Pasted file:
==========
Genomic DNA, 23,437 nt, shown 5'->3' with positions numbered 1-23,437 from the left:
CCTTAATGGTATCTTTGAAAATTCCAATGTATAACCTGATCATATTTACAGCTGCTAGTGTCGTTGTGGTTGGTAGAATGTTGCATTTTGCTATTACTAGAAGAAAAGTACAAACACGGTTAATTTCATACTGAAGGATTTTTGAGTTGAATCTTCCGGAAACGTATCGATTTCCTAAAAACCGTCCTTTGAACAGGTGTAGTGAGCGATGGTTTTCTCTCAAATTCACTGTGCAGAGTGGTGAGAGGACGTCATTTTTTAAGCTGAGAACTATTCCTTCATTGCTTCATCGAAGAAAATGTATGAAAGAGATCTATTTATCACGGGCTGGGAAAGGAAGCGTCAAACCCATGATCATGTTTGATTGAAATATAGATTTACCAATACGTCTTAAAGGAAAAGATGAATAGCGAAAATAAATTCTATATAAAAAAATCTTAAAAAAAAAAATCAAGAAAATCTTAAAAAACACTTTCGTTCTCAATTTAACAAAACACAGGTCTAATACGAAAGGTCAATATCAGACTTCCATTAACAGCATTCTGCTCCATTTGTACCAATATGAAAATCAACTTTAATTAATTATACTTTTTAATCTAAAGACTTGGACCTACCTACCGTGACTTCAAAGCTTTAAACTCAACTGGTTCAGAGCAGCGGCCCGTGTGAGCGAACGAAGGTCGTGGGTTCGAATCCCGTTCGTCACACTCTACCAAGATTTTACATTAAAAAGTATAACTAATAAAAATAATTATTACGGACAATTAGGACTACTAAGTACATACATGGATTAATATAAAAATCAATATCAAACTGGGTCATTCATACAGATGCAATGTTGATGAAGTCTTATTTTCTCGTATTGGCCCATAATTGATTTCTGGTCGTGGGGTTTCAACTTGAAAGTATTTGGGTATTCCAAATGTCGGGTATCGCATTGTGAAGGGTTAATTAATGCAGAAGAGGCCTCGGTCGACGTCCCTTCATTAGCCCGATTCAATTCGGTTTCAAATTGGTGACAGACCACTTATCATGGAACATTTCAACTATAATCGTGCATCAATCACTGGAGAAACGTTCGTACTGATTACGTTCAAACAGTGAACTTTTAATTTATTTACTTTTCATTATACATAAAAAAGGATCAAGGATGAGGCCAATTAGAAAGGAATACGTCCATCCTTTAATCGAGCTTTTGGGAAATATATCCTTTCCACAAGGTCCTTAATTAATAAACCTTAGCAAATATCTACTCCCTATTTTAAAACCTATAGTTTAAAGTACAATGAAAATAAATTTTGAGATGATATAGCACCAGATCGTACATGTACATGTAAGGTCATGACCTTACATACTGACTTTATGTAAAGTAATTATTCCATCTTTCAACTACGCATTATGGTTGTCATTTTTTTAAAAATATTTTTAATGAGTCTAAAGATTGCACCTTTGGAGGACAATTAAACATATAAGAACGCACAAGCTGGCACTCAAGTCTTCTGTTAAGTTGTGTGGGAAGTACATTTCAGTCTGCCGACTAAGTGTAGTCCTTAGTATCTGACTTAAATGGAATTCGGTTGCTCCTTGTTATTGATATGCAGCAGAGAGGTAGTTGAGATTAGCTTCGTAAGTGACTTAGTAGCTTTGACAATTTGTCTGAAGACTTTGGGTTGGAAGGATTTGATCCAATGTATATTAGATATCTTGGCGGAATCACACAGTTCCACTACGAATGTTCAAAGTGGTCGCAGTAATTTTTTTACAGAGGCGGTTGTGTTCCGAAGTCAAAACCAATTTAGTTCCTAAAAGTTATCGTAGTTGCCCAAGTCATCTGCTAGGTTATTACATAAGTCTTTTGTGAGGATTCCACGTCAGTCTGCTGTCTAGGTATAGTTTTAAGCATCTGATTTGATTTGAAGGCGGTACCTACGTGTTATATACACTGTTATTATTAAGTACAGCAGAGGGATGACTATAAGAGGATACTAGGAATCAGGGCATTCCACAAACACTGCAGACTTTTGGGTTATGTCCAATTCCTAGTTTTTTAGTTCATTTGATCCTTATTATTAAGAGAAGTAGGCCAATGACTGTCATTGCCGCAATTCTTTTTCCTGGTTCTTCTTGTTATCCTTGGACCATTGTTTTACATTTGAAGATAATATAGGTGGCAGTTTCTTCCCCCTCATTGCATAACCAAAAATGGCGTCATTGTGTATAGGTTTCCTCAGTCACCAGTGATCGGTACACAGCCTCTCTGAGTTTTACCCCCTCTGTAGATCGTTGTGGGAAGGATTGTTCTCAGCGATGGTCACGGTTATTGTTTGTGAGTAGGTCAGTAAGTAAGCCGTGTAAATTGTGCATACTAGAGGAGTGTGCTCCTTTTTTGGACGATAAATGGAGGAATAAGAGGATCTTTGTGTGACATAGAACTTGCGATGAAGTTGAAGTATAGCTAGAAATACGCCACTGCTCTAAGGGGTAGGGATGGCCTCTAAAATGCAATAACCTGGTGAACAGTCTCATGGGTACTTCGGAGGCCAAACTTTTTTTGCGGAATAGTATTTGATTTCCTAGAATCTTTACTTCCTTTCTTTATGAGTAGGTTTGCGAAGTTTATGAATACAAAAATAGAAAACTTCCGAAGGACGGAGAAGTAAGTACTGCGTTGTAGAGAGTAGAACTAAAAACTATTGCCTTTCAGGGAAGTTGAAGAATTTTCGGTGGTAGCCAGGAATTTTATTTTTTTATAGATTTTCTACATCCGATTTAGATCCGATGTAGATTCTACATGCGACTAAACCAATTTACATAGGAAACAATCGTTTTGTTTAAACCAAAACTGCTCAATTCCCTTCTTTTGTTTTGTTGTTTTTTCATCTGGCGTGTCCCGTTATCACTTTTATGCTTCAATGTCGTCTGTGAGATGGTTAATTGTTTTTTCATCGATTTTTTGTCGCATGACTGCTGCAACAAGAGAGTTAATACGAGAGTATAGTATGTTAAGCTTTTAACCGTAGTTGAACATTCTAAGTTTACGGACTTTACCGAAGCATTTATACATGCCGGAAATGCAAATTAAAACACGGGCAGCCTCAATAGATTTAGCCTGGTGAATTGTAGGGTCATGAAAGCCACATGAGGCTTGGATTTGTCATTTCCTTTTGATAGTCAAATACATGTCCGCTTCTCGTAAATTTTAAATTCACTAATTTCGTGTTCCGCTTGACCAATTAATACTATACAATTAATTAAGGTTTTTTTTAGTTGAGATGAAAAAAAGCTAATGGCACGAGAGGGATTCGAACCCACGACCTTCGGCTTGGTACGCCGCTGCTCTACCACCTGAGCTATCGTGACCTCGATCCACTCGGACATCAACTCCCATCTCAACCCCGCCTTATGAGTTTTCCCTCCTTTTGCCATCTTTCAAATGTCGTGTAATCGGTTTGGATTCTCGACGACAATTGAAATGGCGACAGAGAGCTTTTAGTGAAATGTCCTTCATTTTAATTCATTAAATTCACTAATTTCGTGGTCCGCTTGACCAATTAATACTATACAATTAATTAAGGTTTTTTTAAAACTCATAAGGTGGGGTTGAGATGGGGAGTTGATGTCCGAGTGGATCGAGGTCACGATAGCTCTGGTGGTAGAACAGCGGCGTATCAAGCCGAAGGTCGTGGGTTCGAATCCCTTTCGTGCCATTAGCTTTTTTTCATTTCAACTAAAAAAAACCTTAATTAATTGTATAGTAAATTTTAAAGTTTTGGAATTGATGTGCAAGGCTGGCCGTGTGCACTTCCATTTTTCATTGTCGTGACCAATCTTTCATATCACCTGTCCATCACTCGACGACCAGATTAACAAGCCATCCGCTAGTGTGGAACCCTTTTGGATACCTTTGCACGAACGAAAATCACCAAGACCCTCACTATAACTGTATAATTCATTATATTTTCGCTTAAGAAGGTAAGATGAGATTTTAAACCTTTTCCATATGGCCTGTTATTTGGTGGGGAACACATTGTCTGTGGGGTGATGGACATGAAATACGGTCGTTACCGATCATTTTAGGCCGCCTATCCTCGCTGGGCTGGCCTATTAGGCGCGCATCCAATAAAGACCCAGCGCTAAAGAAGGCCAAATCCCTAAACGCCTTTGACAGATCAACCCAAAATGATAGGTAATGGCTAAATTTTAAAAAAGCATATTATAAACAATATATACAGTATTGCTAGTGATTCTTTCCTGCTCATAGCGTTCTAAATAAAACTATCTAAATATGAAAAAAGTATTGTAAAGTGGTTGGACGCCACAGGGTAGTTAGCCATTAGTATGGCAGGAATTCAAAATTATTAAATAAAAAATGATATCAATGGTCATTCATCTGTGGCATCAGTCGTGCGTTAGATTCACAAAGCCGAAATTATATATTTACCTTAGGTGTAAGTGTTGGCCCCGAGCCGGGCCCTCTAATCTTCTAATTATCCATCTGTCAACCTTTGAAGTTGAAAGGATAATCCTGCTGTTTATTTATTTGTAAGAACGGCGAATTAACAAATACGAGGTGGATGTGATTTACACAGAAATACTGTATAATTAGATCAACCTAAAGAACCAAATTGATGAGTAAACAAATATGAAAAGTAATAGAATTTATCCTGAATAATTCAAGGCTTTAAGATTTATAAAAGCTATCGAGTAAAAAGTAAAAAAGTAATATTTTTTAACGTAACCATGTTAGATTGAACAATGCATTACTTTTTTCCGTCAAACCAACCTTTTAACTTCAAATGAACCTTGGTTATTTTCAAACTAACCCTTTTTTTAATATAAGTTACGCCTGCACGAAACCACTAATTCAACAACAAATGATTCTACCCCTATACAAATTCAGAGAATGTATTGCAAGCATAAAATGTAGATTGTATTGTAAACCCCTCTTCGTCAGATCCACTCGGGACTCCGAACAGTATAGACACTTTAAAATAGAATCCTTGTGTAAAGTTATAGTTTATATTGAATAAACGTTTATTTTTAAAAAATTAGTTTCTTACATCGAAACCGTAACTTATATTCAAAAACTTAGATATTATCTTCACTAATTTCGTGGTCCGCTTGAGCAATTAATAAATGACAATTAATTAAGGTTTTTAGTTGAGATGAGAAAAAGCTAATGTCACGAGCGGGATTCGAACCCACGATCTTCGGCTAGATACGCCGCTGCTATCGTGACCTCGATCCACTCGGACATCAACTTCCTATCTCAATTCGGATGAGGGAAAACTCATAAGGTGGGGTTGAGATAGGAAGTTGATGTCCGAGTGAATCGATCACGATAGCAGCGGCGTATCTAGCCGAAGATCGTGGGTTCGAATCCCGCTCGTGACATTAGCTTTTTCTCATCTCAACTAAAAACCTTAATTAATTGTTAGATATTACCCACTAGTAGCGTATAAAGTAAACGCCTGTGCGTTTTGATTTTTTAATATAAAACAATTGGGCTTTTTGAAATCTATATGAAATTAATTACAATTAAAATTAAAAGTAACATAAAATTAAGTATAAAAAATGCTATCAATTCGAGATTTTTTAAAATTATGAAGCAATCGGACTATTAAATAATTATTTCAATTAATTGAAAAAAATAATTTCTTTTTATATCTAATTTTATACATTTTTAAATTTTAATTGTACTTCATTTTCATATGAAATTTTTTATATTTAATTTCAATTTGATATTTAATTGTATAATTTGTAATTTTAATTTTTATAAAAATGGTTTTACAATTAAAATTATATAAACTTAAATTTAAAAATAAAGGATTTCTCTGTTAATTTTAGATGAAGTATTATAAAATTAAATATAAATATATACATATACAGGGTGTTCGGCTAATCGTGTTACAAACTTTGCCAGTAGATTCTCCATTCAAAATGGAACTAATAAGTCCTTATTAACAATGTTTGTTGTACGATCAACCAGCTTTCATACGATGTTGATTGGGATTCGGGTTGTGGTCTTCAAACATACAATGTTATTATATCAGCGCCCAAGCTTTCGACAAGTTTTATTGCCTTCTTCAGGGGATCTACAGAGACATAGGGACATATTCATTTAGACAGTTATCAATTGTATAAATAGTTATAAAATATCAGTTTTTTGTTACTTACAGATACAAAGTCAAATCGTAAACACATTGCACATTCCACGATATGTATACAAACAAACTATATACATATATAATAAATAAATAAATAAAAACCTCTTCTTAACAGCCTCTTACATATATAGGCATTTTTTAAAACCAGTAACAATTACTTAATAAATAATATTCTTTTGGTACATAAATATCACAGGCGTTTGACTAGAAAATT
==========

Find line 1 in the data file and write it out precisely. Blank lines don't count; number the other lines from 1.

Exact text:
Genomic DNA, 23,437 nt, shown 5'->3' with positions numbered 1-23,437 from the left: